CEO Dominique Lamb

Politicking over penalty rates again; plastic bag bans attracting the ire of ill-prepared supermarket shoppers across the nation; and Godfrey’s co-founder re-taking the reins at a sprightly 100 years old – it’s certainly been an interesting week in the retail sector!

The Opposition Leader Bill Shorten this week made a call that would have sent a great many of you into a panic, by announcing that under his leadership, the ALP would be snatching back those much-needed company tax cuts from those of you with a turnover of between $10 million and $50 million.

But just days later after succumbing to party pressure, he thankfully backed down on the plan.

One thing the ALP is refusing to back down on, however, is its plan to reverse the reductions in Sunday penalty rates in all five of the Awards affected – including retail and hospitality.

And the ALP has vowed to do it within the first 100 days of government, which means that depending on when an election is called and who takes the helm, penalty rates could be restored by as early as the next financial year.

The need for this reduction was something I’ve spoken about at lengths over the last 18 months. It’s an issue we made several submissions on, and the NRA’s expert legal team fought and won a case in the Federal Court to defend the FWC’s decision.

So, you can no doubt understand then, it’s an issue I most certainly won’t be backing down on either – nor will the rest of the business community. But we have a fight on our hands, given that an election is looming. That means this issue is going to turn into an even bigger political football, in a game where facts are abandoned and emotional arguments rule!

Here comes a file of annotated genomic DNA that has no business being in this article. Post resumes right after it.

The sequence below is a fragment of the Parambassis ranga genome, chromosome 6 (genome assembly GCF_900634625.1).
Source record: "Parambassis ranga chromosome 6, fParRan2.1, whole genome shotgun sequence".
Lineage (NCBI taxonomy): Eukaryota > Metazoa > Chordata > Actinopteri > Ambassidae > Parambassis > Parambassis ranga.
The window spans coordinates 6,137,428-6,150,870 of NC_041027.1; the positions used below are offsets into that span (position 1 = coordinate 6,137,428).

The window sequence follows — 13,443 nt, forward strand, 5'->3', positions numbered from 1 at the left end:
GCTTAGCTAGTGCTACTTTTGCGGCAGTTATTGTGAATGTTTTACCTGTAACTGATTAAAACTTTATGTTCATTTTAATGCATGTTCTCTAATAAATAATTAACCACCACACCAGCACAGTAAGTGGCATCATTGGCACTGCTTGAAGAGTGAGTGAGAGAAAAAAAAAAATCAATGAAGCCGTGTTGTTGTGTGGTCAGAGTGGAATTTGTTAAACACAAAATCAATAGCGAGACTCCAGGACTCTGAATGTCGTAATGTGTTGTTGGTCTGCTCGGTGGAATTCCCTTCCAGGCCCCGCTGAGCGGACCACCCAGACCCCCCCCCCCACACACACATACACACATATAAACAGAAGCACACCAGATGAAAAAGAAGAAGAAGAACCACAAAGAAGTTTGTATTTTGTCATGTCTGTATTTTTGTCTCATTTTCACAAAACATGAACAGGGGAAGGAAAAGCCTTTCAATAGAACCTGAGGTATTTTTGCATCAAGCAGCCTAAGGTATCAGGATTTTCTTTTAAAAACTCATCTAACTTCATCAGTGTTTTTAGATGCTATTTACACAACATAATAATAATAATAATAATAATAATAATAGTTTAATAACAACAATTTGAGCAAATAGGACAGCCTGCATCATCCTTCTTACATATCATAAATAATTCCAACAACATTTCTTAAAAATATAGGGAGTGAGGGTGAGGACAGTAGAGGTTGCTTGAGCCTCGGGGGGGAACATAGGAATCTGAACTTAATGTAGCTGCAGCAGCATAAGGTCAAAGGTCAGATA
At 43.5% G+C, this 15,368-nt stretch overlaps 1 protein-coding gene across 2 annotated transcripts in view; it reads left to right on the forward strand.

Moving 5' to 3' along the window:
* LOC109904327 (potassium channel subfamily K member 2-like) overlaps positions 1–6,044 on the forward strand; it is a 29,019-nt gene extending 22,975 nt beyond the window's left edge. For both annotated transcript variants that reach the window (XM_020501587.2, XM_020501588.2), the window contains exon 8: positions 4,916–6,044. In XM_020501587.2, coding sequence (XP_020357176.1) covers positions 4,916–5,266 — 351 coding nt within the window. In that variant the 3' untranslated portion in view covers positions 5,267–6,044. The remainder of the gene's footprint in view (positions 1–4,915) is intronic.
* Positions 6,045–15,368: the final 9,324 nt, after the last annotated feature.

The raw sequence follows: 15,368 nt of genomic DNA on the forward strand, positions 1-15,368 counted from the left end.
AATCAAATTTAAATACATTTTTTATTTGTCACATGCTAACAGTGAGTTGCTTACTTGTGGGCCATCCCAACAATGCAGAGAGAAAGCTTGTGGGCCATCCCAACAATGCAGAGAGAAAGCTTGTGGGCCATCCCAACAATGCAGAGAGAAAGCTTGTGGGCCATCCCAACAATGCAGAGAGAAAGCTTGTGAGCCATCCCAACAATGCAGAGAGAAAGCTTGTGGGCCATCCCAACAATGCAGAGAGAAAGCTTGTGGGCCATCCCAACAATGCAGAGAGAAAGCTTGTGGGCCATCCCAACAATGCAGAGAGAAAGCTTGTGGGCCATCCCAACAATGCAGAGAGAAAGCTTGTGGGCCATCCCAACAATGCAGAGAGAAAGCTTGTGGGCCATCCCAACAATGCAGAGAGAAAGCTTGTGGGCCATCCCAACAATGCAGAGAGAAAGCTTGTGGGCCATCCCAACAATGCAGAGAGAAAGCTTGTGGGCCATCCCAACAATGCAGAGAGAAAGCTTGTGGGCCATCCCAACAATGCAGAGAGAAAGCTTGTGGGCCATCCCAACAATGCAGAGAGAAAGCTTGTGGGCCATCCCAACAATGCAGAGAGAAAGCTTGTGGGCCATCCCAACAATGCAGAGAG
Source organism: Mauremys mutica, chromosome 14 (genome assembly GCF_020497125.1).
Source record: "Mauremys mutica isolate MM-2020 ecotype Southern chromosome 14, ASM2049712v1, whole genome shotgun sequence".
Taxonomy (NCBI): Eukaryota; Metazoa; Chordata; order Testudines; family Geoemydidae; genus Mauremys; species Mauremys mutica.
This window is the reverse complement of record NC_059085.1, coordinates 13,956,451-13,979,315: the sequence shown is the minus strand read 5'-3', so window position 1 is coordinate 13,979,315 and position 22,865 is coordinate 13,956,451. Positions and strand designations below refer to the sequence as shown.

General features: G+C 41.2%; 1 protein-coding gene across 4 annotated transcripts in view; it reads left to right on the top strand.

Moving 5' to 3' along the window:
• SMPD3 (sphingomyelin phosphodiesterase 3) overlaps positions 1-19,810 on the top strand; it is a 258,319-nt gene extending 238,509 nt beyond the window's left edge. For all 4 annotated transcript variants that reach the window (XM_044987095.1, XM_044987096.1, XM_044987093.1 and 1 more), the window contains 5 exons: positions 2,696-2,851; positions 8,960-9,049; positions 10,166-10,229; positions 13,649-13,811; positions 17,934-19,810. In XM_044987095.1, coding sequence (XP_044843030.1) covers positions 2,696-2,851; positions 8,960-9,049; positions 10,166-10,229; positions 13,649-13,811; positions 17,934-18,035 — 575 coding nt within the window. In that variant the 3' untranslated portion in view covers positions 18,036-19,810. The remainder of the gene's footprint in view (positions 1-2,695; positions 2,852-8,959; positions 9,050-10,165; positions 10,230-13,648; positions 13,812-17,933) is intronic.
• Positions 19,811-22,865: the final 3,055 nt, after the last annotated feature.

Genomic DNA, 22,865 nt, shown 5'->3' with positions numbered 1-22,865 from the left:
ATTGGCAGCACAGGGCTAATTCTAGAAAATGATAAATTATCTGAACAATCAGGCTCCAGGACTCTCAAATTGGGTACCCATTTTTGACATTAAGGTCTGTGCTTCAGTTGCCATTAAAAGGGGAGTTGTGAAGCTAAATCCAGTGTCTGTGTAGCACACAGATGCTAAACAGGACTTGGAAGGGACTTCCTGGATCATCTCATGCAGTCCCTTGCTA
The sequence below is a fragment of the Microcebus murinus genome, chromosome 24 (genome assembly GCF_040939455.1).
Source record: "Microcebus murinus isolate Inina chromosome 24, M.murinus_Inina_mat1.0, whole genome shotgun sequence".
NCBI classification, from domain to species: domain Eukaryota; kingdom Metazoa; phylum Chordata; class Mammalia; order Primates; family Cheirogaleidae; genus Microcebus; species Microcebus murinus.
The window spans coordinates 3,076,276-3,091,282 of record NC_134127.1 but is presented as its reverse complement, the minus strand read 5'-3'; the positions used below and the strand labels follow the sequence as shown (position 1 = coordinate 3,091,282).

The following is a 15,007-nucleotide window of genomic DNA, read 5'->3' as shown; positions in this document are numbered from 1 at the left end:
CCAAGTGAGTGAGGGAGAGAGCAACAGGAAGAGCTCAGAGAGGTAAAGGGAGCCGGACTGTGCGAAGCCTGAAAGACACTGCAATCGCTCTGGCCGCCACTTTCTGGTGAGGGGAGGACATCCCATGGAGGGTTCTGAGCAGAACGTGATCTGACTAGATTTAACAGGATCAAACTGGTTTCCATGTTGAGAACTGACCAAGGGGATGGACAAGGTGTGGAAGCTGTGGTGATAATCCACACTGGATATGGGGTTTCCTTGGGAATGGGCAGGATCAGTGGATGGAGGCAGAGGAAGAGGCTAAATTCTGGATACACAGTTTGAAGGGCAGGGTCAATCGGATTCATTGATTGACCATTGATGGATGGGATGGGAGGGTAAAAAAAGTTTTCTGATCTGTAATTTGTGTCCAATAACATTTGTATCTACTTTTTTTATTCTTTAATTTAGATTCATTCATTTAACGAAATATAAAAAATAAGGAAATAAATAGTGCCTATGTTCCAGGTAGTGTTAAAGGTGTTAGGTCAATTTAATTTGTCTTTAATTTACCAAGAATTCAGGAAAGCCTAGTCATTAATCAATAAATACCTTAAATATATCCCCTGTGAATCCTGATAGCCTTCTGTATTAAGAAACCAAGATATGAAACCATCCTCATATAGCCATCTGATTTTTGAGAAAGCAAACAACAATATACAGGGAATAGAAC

You know the retail sector is struggling and so does the rest of the business community.

The only people who cannot seem to grasp the commercial realities of running a retail business in 2018 (or any business for that matter) are also, ironically, those who’ve never actually done so. No wonder they don’t get it.

See, employers have all been employees before. Most likely for a long time and in several different industries and positions. By the time you take that enormous risk to run a business, chances are you’ve had a bucket of experience as an employee, but chances are you’ve also had an unsuccessful business as well.

You may have had several in fact – but you have learned and grown along the way. You’ve picked yourself up and dusted yourself off, and gotten back in the saddle and tried again. It’s been a long road of success and failure to get to where you are now (likely working a tonne more than your employees and with ten times the stress).

But anyone who listens to the rhetoric surrounding this issue would think you’re rich (and lucky!), and that you don’t deserve any kind of break when it comes to creating a livelihood for hundreds of thousands of Australians.

This is an issue that is not going to go away. It will continue to be hijacked by those motivated to win for political gain.

I want each and every one of you to be prepared for the battle that is going to play out in the media over the coming months as we hurtle toward another Federal Election, and make sure you are able to stand up for yourselves and be heard on this issue too.

Talk to your staff about why running a retail business is hard work. Explain the realities of what you’re doing to those who work with you so they understand the challenges you face, rather than what they’re led to believe. Help them to understand why you needed this measure in your own business, and how it helps you create work for them.  

Talk to your community as well – write to your local member if you want to!

But please, don’t allow this argument painting employers as greedy, heartless fat cats become the only voice. We all have to keep talking about this, so we can make sure that the business community is recognised for your remarkable contribution to the Australian economy, and that your voice is heard too.